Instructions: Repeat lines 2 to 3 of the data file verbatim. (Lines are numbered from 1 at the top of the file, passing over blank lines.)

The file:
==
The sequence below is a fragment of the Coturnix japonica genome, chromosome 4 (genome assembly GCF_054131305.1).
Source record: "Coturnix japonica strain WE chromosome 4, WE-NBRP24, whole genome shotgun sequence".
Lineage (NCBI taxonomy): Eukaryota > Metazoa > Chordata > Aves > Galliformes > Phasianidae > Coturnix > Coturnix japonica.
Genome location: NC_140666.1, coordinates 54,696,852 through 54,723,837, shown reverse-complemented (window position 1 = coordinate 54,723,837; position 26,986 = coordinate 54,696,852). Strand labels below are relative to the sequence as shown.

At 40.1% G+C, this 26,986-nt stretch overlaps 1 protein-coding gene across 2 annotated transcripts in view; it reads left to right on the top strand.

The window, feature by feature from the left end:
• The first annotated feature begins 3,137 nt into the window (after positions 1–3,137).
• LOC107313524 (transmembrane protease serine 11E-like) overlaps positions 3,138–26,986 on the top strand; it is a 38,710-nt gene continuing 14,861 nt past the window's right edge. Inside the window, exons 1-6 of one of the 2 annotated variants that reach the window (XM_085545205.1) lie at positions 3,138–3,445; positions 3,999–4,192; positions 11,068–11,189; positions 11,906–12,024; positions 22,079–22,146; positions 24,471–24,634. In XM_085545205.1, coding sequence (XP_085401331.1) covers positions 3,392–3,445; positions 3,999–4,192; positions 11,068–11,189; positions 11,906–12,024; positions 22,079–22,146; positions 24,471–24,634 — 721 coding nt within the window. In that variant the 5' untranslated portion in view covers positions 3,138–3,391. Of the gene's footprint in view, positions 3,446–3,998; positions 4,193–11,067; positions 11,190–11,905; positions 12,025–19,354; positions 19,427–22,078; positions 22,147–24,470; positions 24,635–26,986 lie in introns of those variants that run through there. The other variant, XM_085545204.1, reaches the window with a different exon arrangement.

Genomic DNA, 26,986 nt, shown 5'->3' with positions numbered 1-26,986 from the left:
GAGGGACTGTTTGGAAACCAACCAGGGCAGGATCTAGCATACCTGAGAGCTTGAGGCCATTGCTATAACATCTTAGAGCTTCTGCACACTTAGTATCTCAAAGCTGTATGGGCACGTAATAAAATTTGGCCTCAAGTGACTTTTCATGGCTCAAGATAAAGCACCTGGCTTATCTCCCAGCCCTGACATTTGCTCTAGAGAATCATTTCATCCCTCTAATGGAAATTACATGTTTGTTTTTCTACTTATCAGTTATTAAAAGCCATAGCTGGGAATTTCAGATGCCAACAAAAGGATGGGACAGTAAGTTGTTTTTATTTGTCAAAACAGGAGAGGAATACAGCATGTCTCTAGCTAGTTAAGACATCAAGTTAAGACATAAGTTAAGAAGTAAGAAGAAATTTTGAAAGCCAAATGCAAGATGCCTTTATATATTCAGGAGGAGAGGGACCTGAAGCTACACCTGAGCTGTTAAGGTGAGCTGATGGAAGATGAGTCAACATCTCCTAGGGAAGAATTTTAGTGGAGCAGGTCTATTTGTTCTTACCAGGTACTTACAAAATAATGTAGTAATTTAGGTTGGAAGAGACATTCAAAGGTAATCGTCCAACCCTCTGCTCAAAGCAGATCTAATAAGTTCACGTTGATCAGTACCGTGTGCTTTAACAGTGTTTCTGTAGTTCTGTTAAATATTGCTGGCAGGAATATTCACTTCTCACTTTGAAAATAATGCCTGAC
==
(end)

Source record: "Coturnix japonica strain WE chromosome 4, WE-NBRP24, whole genome shotgun sequence".
Lineage (NCBI taxonomy): Eukaryota > Metazoa > Chordata > Aves > Galliformes > Phasianidae > Coturnix > Coturnix japonica.